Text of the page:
Review: Solar System for iPad

A few months ago, I was lucky enough to get a review copy of the iPhone 4 version of The Elements, a book/media/textbook/app that describes and demonstrates the Periodic Table of the Elements (with pictures of examples that could be manipulated). I loved it. In fact, I ended up absorbed in it so much that it put me behind on other reviews, because I had to tell you all about it.

Now the same development company, TouchPress (Get it? It’s on iOS, so you can “touch” and “press” the app, but it’s also a publishing company, so “press” has a double meaning? See? Okay; I’ll shut up now.), working in conjunction with Faber and Faber (no Animal House jokes, please!) and author and science writer Marcus Chown, have developed an app in a similar mode–Solar System for iPad.

How does it compare? Read on!

First of all, it’s really unfair to compare the two, so I won’t very much. The Elements that I reviewed was for the iPhone 4; iPad and iPhone apps aren’t really comparable, given the huge difference in screen real estate. But I will say this: they are both of similar high quality.

The first thing I noticed is the beauty of the thing. There’s an introductory “music” sequence with appropriately-“Cosmos”-esque music, which I ordinarily find kind of cliched and dull, but seemed perfectly appropriate here. (And since the original “Cosmos” came out right around 1980, you and/or your kids probably won’t find cliched.) It gives you a good idea of the beauty of the app.

The initial splash/navigation page is wonderful, and I think I could probably stare at it for a while all by itself. It shows all the planets and various moons (e.g., the “Galilean moons” of Jupiter, Io, Europa, Ganymede, and Callisto), as well as other Solar System-related items as the trans-Neptunian “dwarf planets“, the Oort cloud, the asteroid belt, and so on. And a lot of the objects are moving, rotating about their axis. It’s wonderful, and makes great use of the large amount of iPad screen real estate.

There are multiple methods of navigation, all of which are pretty intuitive. You can tap on a celestial object on the Home page. Or you can get an alphabetical listing of the objects. Or once you are on the page of a particular object, you can choose an object from the visual list at the bottom of the page.

Each celestial object has a forward and back button at the bottom right-hand corner of the page, to allow you to go to the next or previous page for that object. In addition, a number of the pages have a “next” arrow at the end of the text section on each page. And this is my only real complaint: it’s inconsistent. I would prefer to have either all or neither, rather than a mix of both. I would also like to be able to use the iPad “sweep” motion to get from one page to the next.

Finally, there’s my favorite navigation item: in the upper right hand corner of page for each object is a link to an orrery, which (if you’re not a space geek like me) is a mobil model of the solar system.

For this app, the orrery moves. You can adjust the time flow, so that the planets and moons spin past with days passing in seconds. You can double-tap on any object and go to that object’s page. But even more, you can also zoom in and out with the iPad’s usual zooming controls; you can move around the Solar System with a finger; you can tilt and move around so that you can hover above the plane of the ecliptic, or be right on it. It’s quite impressive.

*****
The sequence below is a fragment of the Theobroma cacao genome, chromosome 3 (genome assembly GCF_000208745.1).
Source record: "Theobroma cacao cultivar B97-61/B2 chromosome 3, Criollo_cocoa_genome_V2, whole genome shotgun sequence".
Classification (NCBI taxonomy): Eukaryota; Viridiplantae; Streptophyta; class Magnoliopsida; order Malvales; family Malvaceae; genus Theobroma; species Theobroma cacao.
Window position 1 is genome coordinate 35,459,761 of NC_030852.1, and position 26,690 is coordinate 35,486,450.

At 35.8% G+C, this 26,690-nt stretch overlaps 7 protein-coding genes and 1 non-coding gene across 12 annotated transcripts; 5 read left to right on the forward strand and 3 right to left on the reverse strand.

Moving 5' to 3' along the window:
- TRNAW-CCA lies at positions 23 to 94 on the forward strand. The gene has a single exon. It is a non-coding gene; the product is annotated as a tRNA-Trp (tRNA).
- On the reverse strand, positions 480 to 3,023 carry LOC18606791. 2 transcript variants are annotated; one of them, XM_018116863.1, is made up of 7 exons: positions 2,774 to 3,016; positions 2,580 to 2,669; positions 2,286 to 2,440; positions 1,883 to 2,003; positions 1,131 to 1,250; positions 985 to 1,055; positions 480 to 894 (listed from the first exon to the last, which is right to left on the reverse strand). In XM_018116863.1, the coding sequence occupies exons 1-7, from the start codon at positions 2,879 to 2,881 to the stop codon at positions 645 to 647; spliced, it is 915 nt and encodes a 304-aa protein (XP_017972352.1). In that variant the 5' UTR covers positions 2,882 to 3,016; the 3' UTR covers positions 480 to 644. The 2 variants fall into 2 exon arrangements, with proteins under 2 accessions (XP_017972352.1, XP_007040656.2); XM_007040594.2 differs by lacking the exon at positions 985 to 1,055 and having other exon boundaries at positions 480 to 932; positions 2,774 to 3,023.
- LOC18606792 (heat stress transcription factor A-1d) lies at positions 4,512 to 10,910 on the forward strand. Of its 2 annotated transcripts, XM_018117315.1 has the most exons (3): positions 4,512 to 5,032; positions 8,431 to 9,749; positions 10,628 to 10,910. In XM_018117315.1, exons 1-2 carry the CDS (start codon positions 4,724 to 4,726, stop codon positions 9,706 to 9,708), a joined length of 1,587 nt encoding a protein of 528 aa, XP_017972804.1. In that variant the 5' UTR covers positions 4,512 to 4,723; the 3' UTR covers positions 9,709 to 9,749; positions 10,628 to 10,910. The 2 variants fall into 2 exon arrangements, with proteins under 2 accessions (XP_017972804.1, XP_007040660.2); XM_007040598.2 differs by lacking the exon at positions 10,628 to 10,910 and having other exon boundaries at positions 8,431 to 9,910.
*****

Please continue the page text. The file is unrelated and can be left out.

The descriptive text for each object, written by science writer Marcus Chown, is engaging and informative (if not quite as puckishly humorous as in The Elements). You can also tap a link on each object’s page to take you to the Wolfram Alpha science data for that object. Tap the Gallery button to see a bunch of images for that object as well.

Once again, I have to say that I think TouchPress (and Mr. Chown and Faber and Faber) have really hit a home-run here. This is a lovely app that uses the capabilities of the iPad really well. While I think there is still room on the iPad for further development of what constitutes a “book” (I would love to see a novel on the iPad that was more than just text, for example.), this is truly an excellent app. It’s beautiful, functional, easy to navigate, informative, interesting . . . what more do you want? If you’re not into the Solar System, okay, maybe you won’t like it, but you’ll still appreciate it. (My daughter doesn’t care beans about science, and she was totally sucked in and took my iPad away from me for a good 30 minutes.) And if you’re not interested in that stuff, what are you reading this review for, huh?

Yup, it’s a bit pricey, true, but man do you get a lot for your money. Doug says: worth the scratch.

What it is: Solar System for the iPad
MSRP: $13.99
What I liked: Everything–like a good book, it’ll be days before I get through it all
What needs improvement: “sweep” navigation to allow you to go from one “page” to the next in the descriptions, but that’s really a nit

Categories: Reviews

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10 replies

  1. Review: Solar System for iPad /by @dougom via Feedly

  2. RT @GearDiarySite: Review: Solar System for iPad

  3. Celestial apps rock: Review: Solar System for iPad via @GearDiarySite

  4. Review: Solar System for iPad | Gear Diary: But even more, you can also zoom in and out with the iPad's usual zo…

  5. RT @TheAtlantic The Most Technologically Advanced Book for the iPad? //Depends on def. of "book":


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